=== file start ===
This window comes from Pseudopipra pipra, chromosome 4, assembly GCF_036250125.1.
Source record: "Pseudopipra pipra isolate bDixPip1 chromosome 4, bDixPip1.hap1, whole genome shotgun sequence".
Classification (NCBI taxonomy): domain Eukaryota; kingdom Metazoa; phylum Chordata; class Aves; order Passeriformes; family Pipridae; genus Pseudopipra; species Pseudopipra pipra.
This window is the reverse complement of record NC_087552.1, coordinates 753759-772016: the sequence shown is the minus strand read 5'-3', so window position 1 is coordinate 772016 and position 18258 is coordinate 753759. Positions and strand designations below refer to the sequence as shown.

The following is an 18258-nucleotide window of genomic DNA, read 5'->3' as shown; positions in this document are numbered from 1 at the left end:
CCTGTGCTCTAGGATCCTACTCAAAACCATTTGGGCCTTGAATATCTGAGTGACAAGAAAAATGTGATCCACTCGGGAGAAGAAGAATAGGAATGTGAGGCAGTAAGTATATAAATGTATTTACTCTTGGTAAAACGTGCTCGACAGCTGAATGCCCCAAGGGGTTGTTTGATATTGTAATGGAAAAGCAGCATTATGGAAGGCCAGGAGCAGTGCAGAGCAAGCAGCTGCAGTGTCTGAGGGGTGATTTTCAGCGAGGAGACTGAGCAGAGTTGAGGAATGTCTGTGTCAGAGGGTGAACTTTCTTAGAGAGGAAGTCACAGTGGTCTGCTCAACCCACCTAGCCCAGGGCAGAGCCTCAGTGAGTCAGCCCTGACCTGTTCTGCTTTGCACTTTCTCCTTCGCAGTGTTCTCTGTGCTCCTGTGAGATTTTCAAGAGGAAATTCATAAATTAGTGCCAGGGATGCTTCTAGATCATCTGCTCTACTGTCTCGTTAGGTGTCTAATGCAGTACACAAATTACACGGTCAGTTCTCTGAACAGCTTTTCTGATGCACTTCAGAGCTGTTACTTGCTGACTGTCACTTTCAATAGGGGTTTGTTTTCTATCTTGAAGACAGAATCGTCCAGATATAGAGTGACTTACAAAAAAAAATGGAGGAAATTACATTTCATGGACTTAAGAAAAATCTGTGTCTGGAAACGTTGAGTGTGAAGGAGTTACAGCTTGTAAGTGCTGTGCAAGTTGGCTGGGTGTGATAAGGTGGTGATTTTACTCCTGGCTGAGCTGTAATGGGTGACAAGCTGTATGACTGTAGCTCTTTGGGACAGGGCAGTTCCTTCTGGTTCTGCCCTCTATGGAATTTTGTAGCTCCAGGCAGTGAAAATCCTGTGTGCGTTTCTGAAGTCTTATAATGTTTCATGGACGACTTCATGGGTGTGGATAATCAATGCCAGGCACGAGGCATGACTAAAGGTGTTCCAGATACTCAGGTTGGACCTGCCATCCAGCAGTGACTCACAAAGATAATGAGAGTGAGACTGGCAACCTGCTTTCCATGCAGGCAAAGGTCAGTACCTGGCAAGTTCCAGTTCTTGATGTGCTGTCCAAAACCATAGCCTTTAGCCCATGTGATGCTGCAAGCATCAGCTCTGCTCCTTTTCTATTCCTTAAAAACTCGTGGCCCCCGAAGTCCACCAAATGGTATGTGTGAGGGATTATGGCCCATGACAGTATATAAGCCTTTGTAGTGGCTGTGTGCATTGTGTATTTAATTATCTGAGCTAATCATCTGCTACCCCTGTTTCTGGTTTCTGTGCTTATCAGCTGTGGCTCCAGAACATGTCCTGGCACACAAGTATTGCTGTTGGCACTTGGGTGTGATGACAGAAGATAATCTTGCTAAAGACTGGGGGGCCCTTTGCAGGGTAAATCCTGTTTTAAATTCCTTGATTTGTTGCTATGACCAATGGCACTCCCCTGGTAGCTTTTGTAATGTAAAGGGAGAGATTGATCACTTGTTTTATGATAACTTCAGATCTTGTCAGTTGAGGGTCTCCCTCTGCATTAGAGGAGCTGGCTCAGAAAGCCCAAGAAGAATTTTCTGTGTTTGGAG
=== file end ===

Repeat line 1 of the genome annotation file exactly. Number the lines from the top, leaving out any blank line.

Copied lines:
This window comes from Pseudopipra pipra, chromosome 4, assembly GCF_036250125.1.